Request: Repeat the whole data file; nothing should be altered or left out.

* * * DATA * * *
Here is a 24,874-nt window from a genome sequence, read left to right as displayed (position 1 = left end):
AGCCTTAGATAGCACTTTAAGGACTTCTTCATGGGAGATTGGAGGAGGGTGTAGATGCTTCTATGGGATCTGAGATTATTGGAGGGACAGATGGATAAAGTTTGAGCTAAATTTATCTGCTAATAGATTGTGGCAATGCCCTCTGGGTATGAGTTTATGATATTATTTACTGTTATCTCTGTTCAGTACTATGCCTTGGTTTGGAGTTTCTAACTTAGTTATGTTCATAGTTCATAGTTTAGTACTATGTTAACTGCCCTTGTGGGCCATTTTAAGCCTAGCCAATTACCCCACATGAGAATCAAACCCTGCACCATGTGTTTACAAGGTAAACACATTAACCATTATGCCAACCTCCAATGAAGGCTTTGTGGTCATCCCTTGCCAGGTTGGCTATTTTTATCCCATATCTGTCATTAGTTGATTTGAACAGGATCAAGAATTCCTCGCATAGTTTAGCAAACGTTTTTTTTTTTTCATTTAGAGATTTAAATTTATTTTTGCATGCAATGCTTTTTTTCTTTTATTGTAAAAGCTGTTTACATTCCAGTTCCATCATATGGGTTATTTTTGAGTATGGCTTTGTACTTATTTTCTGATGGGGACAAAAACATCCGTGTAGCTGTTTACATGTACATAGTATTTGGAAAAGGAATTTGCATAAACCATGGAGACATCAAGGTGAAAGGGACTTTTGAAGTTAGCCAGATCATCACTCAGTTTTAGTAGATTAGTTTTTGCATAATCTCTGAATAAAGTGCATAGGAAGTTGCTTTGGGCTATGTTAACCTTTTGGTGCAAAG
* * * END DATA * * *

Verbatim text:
Here is a 24,874-nt window from a genome sequence, read left to right as displayed (position 1 = left end):
AGCCTTAGATAGCACTTTAAGGACTTCTTCATGGGAGATTGGAGGAGGGTGTAGATGCTTCTATGGGATCTGAGATTATTGGAGGGACAGATGGATAAAGTTTGAGCTAAATTTATCTGCTAATAGATTGTGGCAATGCCCTCTGGGTATGAGTTTATGATATTATTTACTGTTATCTCTGTTCAGTACTATGCCTTGGTTTGGAGTTTCTAACTTAGTTATGTTCATAGTTCATAGTTTAGTACTATGTTAACTGCCCTTGTGGGCCATTTTAAGCCTAGCCAATTACCCCACATGAGAATCAAACCCTGCACCATGTGTTTACAAGGTAAACACATTAACCATTATGCCAACCTCCAATGAAGGCTTTGTGGTCATCCCTTGCCAGGTTGGCTATTTTTATCCCATATCTGTCATTAGTTGATTTGAACAGGATCAAGAATTCCTCGCATAGTTTAGCAAACGTTTTTTTTTTTTCATTTAGAGATTTAAATTTATTTTTGCATGCAATGCTTTTTTTCTTTTATTGTAAAAGCTGTTTACATTCCAGTTCCATCATATGGGTTATTTTTGAGTATGGCTTTGTACTTATTTTCTGATGGGGACAAAAACATCCGTGTAGCTGTTTACATGTACATAGTATTTGGAAAAGGAATTTGCATAAACCATGGAGACATCAAGGTGAAAGGGACTTTTGAAGTTAGCCAGATCATCACTCAGTTTTAGTAGATTAGTTTTTGCATAATCTCTGAATAAAGTGCATAGGAAGTTGCTTTGGGCTATGTTAACCTTTTGGTGCAAAG